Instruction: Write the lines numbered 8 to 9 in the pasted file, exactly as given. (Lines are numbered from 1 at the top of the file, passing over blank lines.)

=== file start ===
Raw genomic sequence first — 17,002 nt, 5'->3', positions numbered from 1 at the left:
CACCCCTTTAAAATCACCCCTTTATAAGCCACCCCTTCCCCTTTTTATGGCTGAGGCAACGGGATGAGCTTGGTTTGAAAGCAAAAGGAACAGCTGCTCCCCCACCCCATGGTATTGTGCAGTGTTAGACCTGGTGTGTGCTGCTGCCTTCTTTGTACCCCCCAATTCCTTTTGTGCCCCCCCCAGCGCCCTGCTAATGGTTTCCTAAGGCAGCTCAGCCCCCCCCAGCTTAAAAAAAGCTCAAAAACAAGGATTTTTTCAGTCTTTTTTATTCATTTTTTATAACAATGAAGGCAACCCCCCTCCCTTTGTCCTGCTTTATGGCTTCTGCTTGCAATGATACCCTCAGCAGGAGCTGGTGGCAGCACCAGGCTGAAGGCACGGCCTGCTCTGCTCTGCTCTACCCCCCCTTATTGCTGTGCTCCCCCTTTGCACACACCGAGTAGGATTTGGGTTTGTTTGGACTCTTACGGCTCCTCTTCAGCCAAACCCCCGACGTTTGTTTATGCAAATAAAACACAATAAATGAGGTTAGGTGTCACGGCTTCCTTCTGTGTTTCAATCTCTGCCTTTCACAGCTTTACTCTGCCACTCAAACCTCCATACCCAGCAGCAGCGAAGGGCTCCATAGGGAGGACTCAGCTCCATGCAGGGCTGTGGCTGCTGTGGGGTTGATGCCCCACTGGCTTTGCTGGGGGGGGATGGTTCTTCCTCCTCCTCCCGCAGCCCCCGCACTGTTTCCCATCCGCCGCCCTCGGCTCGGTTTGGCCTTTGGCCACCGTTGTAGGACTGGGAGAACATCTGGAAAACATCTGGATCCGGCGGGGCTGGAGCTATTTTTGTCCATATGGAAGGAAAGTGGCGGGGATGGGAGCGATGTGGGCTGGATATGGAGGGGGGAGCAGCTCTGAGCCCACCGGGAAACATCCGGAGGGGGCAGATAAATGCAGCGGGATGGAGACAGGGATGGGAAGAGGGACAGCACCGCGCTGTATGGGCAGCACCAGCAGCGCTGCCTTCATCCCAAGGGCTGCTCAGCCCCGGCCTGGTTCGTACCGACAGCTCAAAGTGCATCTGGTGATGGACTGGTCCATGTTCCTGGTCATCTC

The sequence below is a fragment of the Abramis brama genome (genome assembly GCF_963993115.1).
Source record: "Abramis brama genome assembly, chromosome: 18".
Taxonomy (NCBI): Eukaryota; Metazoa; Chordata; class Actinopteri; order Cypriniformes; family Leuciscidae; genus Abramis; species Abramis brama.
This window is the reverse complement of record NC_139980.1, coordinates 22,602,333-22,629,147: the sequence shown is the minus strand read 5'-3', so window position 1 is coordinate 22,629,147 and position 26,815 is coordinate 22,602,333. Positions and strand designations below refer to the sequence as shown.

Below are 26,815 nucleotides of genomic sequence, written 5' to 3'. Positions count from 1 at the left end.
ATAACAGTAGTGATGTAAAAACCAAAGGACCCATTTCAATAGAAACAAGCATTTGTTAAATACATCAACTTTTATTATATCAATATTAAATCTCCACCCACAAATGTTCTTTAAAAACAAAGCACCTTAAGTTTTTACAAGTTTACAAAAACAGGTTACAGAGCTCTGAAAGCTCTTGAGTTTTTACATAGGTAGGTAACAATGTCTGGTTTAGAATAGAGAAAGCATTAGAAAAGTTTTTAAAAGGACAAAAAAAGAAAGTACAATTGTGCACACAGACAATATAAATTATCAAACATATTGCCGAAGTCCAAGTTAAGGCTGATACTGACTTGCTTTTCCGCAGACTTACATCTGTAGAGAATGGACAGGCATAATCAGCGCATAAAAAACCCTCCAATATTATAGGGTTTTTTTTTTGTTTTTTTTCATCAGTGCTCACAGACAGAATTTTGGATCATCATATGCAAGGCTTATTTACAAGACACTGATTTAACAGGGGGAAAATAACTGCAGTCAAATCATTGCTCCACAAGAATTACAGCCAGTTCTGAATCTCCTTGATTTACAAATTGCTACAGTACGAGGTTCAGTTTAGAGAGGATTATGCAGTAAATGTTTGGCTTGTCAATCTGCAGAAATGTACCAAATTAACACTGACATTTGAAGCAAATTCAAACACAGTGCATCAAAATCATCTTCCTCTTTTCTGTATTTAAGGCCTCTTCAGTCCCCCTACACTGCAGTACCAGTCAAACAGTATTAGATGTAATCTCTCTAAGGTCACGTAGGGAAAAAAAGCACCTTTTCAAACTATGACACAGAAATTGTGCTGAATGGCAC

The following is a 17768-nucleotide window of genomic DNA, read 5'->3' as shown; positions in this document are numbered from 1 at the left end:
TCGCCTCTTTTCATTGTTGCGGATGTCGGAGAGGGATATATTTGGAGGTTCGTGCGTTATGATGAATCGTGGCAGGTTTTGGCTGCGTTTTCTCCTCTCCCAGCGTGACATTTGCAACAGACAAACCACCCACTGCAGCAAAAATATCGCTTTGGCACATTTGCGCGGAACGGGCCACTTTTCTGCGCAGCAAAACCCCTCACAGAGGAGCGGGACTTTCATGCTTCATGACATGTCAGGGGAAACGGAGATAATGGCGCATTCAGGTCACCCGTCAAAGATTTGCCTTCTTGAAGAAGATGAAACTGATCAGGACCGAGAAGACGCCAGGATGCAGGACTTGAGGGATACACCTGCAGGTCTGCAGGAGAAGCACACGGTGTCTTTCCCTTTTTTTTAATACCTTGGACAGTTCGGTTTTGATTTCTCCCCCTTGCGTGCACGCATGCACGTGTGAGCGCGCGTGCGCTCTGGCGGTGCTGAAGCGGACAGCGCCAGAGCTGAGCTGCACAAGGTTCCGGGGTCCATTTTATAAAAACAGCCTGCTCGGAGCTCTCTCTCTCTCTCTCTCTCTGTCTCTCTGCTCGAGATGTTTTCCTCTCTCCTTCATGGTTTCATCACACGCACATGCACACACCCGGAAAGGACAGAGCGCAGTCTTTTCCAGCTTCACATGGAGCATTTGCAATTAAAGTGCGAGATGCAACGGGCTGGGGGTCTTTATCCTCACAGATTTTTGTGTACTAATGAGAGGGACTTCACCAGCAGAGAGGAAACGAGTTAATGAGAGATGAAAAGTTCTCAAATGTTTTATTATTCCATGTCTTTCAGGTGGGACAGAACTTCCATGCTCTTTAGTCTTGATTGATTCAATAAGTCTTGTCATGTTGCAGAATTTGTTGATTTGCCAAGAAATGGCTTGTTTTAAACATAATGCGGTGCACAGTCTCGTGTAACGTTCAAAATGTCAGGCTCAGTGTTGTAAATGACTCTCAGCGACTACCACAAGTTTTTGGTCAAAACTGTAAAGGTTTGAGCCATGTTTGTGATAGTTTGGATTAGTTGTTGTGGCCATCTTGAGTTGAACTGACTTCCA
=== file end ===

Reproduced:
ATAACAGTAGTGATGTAAAAACCAAAGGACCCATTTCAATAGAAACAAGCATTTGTTAAATACATCAACTTTTATTATATCAATATTAAATCTCCACCCACAAATGTTCTTTAAAAACAAAGCACCTTAAGTTTTTACAAGTTTACAAAAACAGGTTACAGAGCTCTGAAAGCTCTTGAGTTTTTACATAGGTAGGTAACAATGTCTGGTTTAGAATAGAGAAAGCATTAGAAAAGTTTTTAAAAGGACAAAAAAAGAAAGTACAATTGTGCACACAGACAATATAAATTATCAAACATATTGCCGAAGTCCAAGTTAAGGCTGATACTGACTTGCTTTTCCGCAGACTTACATCTGTAGAGAATGGACAGGCATAATCAGCGCATAAAAAACCCTCCAATATTATAGGGTTTTTTTTTTGTTTTTTTTCATCAGTGCTCACAGACAGAATTTTGGATCATCATATGCAAGGCTTATTTACAAGACACTGATTTAACAGGGGGAAAATAACTGCAGTCAAATCATTGCTCCACAAGAATTACAGCCAGTTCTGAATCTCCTTGATTTACAAATTGCTACAGTACGAGGTTCAGTTTAGAGAGGATTATGCAGTAAATGTTTGGCTTGTCAATCTGCAGAAATGTACCAAATTAACACTGACATTTGAAGCAAATTCAAACACAGTGCATCAAAATCATCTTCCTCTTTTCTGTATTTAAGGCCTCTTCAGTCCCCCTACACTGCAGTACCAGTCAAACAGTATTAGATGTAATCTCTCTAAGGTCACGTAGGGAAAAAAAGCACCTTTTCAAACTATGACACAGAAATTGTGCTGAATGGCAC

The following is a 17768-nucleotide window of genomic DNA, read 5'->3' as shown; positions in this document are numbered from 1 at the left end: